I was also reading so much about Indigenous peoples globally — my degree focused on Indigenous education — everyone was saying the same thing: “Connection to the land, connection to the land, connection to the land.”
I read that so many times, I started questioning what it meant. It seemed to be something people kept promoting about Indigenous peoples, but I could tell they were alluding to a deeper truth that I decided to learn more about.
London was once the homeland of an Iroquoian-speaking people that the Huron called the Attawandaron (the people who speak funny) and the French called the Neutrals. Their homelands extended all the way up the highway 401 corridor from Sarnia to Guelph, along the same path as the Deshkan Ziibi. These peoples had an alliance with the Mississauga Nation. This distinct group of Mississauga peoples spoke a dialect of Algonkian and thrived primarily at the mouths of the rivers leading to the Great Lakes.
Sometime around 1,200 years ago, this whole region was gradually converted to an Oak Savannah food forest, accented by prairie grasses and wetlands, by design. A food forest is essentially what it sounds like. It is a strategically designed habitat that focuses on building up several layers of the ecosystem to ensure food for all parts of that ecosystem throughout each of the seasons, with a long-term vision for generational thriving.
For the most part, those who I encounter as a professor and public speaker are stunned by the extent of the coordination that had to go into a food forest being established. It really is hard to imagine the interconnected relationships that depend on a food forest being integrated into the ecosystem, especially given the current private land ownership practices our neoliberal capitalist governance structure enables.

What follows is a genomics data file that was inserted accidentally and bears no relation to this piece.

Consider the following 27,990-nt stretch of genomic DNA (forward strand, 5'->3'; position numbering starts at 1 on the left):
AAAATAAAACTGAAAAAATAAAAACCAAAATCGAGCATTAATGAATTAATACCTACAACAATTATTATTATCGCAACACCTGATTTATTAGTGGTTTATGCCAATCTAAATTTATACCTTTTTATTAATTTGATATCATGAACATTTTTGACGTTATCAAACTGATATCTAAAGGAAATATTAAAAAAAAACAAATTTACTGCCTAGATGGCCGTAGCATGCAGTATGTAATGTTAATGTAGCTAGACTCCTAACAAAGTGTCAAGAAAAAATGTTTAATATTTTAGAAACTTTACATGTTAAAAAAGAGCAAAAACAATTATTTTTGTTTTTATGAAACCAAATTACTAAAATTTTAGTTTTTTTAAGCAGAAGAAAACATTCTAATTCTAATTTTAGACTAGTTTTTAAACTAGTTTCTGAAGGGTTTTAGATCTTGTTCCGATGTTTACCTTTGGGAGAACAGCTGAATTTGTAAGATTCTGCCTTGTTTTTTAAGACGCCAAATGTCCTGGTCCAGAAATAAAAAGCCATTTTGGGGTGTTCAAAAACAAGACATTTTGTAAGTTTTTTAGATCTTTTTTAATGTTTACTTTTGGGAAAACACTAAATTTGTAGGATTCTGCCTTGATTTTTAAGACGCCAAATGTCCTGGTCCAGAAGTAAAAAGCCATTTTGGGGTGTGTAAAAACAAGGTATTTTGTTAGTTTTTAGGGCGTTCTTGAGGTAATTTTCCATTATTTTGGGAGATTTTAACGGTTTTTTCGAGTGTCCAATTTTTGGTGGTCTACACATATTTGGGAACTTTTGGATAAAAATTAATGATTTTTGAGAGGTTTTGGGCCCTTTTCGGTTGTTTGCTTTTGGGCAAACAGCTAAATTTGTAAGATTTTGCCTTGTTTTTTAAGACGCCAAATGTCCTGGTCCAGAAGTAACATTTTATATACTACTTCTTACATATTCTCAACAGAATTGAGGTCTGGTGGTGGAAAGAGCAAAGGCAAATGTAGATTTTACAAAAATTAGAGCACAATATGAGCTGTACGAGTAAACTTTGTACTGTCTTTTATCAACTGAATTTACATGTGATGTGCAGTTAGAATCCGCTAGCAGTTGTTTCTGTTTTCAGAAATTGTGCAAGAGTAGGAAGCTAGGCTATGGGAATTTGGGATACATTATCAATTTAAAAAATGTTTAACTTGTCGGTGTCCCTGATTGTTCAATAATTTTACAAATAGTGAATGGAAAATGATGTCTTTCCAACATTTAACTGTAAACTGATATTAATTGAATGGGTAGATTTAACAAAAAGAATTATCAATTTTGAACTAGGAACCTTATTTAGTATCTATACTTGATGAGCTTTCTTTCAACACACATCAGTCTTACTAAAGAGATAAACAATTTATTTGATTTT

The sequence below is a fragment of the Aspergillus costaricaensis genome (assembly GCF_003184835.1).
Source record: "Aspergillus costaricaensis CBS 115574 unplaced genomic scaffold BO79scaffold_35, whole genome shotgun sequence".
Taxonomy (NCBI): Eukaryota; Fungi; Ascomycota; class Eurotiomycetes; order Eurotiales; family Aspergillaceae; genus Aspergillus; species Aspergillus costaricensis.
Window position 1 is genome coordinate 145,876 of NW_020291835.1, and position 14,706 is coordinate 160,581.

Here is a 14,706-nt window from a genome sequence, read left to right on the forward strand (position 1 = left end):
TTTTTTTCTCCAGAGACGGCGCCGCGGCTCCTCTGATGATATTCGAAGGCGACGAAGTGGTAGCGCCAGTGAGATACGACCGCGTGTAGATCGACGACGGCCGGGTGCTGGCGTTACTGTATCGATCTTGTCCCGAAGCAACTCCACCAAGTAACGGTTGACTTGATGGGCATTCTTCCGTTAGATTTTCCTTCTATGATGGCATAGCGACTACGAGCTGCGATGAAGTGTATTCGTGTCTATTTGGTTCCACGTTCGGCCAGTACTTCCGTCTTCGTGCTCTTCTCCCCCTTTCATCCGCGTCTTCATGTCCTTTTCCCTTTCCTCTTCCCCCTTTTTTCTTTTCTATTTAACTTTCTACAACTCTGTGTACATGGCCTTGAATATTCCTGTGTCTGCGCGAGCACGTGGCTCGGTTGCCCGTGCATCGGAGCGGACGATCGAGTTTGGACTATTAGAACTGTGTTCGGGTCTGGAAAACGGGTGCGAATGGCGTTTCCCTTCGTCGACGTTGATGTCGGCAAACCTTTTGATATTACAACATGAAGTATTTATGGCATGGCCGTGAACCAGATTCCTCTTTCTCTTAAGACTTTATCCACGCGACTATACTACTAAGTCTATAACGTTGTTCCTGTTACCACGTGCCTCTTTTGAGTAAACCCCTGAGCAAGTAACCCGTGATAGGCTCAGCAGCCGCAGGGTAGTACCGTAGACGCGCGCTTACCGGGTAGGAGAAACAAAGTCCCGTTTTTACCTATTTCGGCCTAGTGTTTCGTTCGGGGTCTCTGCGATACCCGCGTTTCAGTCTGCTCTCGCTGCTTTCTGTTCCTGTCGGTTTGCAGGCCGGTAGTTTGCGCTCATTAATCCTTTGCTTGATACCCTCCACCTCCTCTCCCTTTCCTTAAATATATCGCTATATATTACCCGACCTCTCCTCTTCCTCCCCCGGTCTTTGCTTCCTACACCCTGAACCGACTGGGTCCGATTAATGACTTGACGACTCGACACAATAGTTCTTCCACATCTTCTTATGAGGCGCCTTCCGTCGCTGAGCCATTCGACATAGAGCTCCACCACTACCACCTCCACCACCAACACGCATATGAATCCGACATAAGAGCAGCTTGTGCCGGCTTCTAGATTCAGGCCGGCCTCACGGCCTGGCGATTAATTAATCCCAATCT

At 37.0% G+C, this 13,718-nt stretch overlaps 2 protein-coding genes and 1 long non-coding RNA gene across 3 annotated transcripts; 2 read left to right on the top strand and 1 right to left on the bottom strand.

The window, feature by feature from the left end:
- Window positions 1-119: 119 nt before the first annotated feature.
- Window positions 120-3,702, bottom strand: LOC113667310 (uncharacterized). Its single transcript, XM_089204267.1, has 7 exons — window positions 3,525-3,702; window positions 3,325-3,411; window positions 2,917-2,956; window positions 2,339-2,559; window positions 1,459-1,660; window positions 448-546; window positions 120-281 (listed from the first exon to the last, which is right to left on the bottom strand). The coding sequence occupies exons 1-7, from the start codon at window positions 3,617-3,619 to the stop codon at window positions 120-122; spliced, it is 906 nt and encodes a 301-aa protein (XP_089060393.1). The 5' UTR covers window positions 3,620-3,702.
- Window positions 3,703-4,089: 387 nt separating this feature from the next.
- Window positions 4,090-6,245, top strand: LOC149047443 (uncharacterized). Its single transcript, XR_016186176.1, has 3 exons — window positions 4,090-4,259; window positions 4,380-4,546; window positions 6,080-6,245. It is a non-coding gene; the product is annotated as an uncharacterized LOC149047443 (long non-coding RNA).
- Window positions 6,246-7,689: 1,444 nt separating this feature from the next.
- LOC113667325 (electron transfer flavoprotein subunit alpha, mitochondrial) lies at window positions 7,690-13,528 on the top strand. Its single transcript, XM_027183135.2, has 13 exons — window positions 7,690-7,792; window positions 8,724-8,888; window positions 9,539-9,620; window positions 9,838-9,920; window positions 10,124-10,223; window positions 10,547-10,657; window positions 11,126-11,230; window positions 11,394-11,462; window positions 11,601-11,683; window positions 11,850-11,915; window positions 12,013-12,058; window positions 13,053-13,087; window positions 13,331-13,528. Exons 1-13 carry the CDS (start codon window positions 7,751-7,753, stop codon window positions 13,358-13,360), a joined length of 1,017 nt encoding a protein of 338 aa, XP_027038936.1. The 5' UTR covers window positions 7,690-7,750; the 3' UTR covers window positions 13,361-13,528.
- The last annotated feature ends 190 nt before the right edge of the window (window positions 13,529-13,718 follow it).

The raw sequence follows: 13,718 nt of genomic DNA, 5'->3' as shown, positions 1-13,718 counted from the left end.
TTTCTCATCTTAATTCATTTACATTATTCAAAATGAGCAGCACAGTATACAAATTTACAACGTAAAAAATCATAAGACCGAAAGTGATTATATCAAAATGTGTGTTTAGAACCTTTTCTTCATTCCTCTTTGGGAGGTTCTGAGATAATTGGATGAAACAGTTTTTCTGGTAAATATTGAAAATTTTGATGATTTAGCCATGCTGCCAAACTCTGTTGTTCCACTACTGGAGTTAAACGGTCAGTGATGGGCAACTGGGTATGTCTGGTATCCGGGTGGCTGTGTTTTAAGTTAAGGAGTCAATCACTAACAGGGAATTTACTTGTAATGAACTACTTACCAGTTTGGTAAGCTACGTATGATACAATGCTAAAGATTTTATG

Created and enjoyed entirely by Indigenous peoples and all their relations, without any “modern” technology, we are talking about fifty or more generations working collaboratively to design one of the most diverse ecosystems on the planet.
Envision this for a moment: Over the course of time, specialists would have begun to map the land through storytelling, not on paper, and in turn share those stories amongst their community members so that a general map of the region becomes embedded within the consciousness of all members of the civilization.
These specialists would have been tracking the ecosystem’s progress, in all its diversity, including weather patterns, mineral locations, plant and tree growth cycles, fungi growth cycles, bird migrations routes and nesting patterns, mammalian den sites, fish spawning locations, reptile egg laying sites, and arthropod numbers, over time, to name only a handful. Based on pre-existing features of the land — such as wetlands, rivers, ground elevation levels, microclimates, and migratory patterns of some of the beings listed above — spaces would be selected where human habitation could be established.